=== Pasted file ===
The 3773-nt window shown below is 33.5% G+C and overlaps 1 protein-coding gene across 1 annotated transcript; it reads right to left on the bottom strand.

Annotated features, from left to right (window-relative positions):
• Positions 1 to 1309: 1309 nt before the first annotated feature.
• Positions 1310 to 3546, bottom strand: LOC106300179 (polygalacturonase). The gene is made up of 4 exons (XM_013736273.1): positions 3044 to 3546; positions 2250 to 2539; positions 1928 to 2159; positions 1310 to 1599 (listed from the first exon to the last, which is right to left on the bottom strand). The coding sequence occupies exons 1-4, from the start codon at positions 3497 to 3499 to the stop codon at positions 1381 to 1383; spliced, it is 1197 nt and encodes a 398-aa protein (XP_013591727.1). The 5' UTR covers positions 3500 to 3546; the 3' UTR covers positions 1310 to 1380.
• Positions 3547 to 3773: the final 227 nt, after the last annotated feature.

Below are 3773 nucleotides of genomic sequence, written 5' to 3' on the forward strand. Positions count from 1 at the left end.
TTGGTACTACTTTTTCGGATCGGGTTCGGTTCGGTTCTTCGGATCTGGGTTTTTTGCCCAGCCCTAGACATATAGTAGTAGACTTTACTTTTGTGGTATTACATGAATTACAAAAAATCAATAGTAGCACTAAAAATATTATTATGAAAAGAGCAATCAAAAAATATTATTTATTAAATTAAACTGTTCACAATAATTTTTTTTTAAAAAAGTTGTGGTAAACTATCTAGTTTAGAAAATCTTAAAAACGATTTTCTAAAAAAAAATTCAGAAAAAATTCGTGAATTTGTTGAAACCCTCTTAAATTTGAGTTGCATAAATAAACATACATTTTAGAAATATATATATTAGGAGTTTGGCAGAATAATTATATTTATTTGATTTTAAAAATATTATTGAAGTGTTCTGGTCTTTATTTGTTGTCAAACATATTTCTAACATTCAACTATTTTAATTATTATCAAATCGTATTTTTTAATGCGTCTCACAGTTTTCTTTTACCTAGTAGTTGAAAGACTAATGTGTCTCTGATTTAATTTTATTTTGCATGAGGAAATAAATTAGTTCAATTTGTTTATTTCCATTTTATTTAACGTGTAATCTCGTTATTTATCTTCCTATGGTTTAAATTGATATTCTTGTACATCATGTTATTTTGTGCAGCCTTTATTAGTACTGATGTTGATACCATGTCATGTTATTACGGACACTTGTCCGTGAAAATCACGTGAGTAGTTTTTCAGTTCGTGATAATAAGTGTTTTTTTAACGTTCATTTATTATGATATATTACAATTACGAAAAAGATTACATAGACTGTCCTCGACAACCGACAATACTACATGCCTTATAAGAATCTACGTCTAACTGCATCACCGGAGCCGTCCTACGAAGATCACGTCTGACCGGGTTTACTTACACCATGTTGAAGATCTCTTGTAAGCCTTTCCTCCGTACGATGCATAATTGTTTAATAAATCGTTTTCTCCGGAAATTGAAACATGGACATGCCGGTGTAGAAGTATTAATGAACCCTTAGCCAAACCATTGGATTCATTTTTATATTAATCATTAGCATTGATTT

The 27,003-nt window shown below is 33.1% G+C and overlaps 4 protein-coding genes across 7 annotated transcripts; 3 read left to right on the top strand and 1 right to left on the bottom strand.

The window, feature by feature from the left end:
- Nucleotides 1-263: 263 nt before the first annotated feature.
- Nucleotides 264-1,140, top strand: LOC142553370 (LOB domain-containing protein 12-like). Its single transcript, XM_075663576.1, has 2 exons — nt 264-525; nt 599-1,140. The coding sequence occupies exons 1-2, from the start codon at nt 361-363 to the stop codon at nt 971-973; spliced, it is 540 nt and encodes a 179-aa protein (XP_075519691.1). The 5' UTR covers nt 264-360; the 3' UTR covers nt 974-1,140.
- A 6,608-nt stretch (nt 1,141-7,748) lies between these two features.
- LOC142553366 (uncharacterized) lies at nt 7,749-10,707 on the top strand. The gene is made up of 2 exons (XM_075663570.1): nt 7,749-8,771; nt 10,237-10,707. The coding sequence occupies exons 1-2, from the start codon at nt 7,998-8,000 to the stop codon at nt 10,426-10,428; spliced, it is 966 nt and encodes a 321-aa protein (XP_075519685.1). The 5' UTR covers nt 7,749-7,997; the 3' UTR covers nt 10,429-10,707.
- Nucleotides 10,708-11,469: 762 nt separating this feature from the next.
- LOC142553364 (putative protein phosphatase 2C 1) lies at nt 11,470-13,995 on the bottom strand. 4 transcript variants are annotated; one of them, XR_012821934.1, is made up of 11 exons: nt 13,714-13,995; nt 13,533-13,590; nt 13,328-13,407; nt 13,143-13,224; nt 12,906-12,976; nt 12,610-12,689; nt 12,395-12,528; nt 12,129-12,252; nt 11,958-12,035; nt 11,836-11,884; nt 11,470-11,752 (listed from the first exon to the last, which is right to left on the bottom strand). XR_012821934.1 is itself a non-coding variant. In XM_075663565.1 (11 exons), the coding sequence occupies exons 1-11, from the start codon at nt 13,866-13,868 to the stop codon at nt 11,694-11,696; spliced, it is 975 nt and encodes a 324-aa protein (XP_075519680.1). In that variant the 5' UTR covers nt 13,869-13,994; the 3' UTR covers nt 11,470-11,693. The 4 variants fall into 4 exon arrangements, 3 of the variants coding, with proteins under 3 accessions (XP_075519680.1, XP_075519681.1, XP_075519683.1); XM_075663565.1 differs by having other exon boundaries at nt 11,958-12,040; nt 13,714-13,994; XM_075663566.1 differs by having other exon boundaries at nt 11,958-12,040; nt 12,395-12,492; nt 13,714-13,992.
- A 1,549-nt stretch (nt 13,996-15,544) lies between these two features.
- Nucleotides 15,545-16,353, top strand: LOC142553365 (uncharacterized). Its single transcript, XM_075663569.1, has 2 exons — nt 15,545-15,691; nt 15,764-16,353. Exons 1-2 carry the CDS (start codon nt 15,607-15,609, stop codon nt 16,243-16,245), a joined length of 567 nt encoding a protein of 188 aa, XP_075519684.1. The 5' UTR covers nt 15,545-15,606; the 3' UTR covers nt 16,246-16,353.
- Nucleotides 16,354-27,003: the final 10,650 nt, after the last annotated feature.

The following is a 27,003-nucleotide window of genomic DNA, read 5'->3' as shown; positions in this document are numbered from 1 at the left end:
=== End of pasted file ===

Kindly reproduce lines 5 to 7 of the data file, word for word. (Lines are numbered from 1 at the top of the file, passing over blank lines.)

• Positions 3547 to 3773: the final 227 nt, after the last annotated feature.

Below are 3773 nucleotides of genomic sequence, written 5' to 3' on the forward strand. Positions count from 1 at the left end.
TTGGTACTACTTTTTCGGATCGGGTTCGGTTCGGTTCTTCGGATCTGGGTTTTTTGCCCAGCCCTAGACATATAGTAGTAGACTTTACTTTTGTGGTATTACATGAATTACAAAAAATCAATAGTAGCACTAAAAATATTATTATGAAAAGAGCAATCAAAAAATATTATTTATTAAATTAAACTGTTCACAATAATTTTTTTTTAAAAAAGTTGTGGTAAACTATCTAGTTTAGAAAATCTTAAAAACGATTTTCTAAAAAAAAATTCAGAAAAAATTCGTGAATTTGTTGAAACCCTCTTAAATTTGAGTTGCATAAATAAACATACATTTTAGAAATATATATATTAGGAGTTTGGCAGAATAATTATATTTATTTGATTTTAAAAATATTATTGAAGTGTTCTGGTCTTTATTTGTTGTCAAACATATTTCTAACATTCAACTATTTTAATTATTATCAAATCGTATTTTTTAATGCGTCTCACAGTTTTCTTTTACCTAGTAGTTGAAAGACTAATGTGTCTCTGATTTAATTTTATTTTGCATGAGGAAATAAATTAGTTCAATTTGTTTATTTCCATTTTATTTAACGTGTAATCTCGTTATTTATCTTCCTATGGTTTAAATTGATATTCTTGTACATCATGTTATTTTGTGCAGCCTTTATTAGTACTGATGTTGATACCATGTCATGTTATTACGGACACTTGTCCGTGAAAATCACGTGAGTAGTTTTTCAGTTCGTGATAATAAGTGTTTTTTTAACGTTCATTTATTATGATATATTACAATTACGAAAAAGATTACATAGACTGTCCTCGACAACCGACAATACTACATGCCTTATAAGAATCTACGTCTAACTGCATCACCGGAGCCGTCCTACGAAGATCACGTCTGACCGGGTTTACTTACACCATGTTGAAGATCTCTTGTAAGCCTTTCCTCCGTACGATGCATAATTGTTTAATAAATCGTTTTCTCCGGAAATTGAAACATGGACATGCCGGTGTAGAAGTATTAATGAACCCTTAGCCAAACCATTGGATTCATTTTTATATTAATCATTAGCATTGATTT